By the middle of the year there was very little business doing by any one of the manufacturers in town or neighbourhood, so that nearly every work was standing of every kind - foundries, spinning mills and weaving factories, and nearly all for sale. For some years the birr of the spindle and the clink of the shuttle were silent.

When a work was sold, the price obtained for it was ruinous, in many cases not over the twentieth part of the first cost, and the previous proprietor, not being able to retain his works even at that low figure was compelled to emigrate to a new country in search of a livelihood, leaving the standing works idle or to be sold by their master as best they could, many of which were unsold for years to come, so that the town appeared as a mill and every day had the appearance of a Sabbath.

SOURCE: The James Cox Journal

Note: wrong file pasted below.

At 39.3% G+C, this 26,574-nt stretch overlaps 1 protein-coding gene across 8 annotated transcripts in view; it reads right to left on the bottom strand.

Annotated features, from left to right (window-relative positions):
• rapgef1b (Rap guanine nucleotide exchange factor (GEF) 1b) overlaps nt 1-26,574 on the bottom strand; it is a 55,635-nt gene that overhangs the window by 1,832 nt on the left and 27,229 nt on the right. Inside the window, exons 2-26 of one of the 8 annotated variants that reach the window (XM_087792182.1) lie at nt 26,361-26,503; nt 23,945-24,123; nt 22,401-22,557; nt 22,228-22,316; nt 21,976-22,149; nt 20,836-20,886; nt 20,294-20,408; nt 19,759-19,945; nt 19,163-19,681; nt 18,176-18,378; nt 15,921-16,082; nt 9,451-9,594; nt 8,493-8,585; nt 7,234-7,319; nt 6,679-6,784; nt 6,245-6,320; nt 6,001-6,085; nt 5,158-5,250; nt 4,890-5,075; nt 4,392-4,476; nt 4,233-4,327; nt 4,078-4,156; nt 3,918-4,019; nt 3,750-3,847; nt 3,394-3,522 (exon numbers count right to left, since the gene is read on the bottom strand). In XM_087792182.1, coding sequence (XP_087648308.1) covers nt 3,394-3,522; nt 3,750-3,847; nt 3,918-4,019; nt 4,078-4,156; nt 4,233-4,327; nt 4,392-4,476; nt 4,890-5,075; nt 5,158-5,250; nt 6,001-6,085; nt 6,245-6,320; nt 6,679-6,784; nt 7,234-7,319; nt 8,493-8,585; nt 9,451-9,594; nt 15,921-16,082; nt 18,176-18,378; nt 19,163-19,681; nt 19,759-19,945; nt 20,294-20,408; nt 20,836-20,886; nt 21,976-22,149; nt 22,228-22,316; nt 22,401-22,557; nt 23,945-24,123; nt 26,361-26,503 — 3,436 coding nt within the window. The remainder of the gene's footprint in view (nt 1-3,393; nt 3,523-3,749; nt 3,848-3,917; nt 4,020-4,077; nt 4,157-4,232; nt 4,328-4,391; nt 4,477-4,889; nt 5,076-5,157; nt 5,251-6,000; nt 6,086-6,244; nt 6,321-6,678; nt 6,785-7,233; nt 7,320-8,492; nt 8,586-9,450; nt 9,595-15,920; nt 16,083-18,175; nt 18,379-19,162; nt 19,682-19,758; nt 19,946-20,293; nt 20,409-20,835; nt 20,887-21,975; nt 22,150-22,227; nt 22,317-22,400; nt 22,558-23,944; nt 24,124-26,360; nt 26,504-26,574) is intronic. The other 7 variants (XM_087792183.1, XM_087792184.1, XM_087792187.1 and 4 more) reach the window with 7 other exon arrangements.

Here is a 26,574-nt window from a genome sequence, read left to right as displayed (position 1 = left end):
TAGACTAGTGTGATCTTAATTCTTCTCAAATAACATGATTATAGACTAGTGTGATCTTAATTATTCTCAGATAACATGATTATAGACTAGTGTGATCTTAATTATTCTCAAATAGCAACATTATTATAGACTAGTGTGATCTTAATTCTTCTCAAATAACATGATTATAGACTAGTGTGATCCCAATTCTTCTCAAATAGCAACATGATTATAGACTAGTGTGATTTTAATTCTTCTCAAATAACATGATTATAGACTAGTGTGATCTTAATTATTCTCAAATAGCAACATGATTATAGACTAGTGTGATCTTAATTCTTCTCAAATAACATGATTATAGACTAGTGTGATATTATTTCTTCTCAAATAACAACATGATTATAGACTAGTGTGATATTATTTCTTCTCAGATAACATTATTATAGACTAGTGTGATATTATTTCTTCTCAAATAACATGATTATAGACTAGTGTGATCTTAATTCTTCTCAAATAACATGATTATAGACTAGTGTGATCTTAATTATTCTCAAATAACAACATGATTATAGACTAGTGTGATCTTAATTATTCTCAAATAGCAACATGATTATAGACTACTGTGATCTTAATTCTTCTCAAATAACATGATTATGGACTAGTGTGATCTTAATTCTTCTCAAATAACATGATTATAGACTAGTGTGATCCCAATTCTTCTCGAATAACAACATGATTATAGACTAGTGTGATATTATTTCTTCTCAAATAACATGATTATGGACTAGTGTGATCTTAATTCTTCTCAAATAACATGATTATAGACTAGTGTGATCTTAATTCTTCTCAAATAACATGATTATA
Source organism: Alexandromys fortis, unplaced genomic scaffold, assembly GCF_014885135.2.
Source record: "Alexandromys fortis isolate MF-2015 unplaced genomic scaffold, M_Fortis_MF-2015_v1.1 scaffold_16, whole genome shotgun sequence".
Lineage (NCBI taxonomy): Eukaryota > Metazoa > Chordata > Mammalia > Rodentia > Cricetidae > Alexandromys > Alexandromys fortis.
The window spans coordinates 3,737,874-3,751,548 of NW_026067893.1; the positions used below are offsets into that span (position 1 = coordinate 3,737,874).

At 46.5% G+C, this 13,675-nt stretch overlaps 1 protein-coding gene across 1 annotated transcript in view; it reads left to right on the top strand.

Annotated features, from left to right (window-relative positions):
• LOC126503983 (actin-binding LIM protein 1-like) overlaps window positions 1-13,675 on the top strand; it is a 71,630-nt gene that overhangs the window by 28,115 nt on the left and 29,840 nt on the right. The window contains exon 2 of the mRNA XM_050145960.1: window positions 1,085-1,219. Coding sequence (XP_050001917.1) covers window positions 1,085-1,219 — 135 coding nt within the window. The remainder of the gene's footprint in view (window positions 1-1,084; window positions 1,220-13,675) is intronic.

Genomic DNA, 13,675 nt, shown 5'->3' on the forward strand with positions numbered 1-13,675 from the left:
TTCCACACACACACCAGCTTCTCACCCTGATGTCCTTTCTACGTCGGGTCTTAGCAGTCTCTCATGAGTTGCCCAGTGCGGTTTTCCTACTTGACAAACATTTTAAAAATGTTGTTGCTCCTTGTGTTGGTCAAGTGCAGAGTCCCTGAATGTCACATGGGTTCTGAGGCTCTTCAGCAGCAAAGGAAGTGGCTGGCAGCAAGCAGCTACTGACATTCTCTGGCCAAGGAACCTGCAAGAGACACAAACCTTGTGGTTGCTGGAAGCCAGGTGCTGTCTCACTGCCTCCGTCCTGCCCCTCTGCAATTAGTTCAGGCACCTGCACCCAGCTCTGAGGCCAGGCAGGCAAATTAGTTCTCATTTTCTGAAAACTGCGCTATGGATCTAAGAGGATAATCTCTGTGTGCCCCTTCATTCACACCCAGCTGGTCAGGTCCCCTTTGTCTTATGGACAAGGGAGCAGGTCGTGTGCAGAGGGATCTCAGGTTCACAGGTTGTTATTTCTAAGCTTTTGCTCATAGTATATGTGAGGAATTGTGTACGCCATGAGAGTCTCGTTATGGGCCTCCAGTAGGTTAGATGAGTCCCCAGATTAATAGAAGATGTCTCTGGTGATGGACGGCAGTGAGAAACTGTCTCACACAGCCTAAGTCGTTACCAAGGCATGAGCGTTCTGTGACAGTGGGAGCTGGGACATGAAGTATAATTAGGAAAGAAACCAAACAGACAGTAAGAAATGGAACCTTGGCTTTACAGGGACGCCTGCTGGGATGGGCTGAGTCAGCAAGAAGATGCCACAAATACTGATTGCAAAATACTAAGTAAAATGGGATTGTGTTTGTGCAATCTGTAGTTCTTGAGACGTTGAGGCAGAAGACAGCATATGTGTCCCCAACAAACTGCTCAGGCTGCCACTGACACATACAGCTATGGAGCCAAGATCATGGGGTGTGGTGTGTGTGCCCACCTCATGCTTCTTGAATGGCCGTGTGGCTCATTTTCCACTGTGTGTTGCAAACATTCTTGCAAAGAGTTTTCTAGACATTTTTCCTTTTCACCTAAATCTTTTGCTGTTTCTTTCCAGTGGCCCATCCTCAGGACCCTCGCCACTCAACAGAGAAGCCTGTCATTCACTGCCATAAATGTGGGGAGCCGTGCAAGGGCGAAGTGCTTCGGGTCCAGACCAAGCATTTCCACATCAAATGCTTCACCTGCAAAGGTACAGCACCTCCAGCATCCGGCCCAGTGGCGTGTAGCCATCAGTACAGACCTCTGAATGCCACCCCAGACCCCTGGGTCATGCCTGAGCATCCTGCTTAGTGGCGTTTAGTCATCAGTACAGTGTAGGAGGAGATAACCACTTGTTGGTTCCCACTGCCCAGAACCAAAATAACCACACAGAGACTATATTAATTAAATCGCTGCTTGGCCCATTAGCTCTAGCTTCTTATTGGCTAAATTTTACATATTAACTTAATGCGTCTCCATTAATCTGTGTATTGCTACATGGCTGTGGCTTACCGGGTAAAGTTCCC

Lochee Weavers in the Slump

Lochee being a weaving village full of first class weavers, for a number of years at this time (1826) was very ill-off for want of work. The very best weavers would plead for a web a fortnight. It was perfectly heartrending and so different was it from what I had been accustomed to in previous years, when I had plenty of work to give to all those who were willing to work.

But alas, the time had come when work could not be got of any kind, by even the very best, and who had many mouths to fill. How painful it was to be compelled to say 'I have not a web to give you and cannot sell what I have at any price.'

SOURCE: The James Cox Journal

The Town Clerk's Office

I was most reluctant to abandon the business and learn any other, knowing that our forefathers had been weavers and bleachers of linens for centuries, and with so many brothers at my back who I knew would assist, I made up my mind to begin in a small way with one man at the wheel. I did not send cloth into the market daily but supplied any orders that might be sent to me, and as I was at this time only 17 years old, I considered I had if spared, plenty of time before me to learn and improve myself as a merchant or otherwise.